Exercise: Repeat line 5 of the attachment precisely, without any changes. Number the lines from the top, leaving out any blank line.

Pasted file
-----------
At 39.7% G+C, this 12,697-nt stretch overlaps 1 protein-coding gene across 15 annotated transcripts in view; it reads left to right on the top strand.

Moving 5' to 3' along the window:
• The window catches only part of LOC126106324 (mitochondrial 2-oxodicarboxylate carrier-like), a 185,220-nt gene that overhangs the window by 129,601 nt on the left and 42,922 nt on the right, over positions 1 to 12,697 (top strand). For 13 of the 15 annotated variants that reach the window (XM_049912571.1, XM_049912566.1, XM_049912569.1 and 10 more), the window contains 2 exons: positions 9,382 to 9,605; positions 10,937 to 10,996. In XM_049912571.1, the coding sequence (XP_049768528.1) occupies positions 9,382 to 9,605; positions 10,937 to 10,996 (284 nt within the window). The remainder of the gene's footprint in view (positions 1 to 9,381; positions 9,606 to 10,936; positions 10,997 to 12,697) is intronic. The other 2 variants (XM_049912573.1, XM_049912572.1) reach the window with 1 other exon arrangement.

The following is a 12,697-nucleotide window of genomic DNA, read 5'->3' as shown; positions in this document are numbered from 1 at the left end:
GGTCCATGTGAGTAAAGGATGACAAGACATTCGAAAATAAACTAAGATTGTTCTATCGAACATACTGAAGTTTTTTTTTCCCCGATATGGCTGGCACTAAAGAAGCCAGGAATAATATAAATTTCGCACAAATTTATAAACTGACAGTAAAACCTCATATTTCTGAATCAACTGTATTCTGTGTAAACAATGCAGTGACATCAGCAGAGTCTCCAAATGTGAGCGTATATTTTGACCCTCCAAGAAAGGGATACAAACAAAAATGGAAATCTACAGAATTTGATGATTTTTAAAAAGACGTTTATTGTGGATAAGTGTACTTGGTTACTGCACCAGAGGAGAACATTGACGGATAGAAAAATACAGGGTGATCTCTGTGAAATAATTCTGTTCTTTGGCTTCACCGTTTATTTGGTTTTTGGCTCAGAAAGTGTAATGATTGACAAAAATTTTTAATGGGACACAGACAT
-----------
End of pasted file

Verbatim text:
GGTCCATGTGAGTAAAGGATGACAAGACATTCGAAAATAAACTAAGATTGTTCTATCGAACATACTGAAGTTTTTTTTTCCCCGATATGGCTGGCACTAAAGAAGCCAGGAATAATATAAATTTCGCACAAATTTATAAACTGACAGTAAAACCTCATATTTCTGAATCAACTGTATTCTGTGTAAACAATGCAGTGACATCAGCAGAGTCTCCAAATGTGAGCGTATATTTTGACCCTCCAAGAAAGGGATACAAACAAAAATGGAAATCTACAGAATTTGATGATTTTTAAAAAGACGTTTATTGTGGATAAGTGTACTTGGTTACTGCACCAGAGGAGAACATTGACGGATAGAAAAATACAGGGTGATCTCTGTGAAATAATTCTGTTCTTTGGCTTCACCGTTTATTTGGTTTTTGGCTCAGAAAGTGTAATGATTGACAAAAATTTTTAATGGGACACAGACAT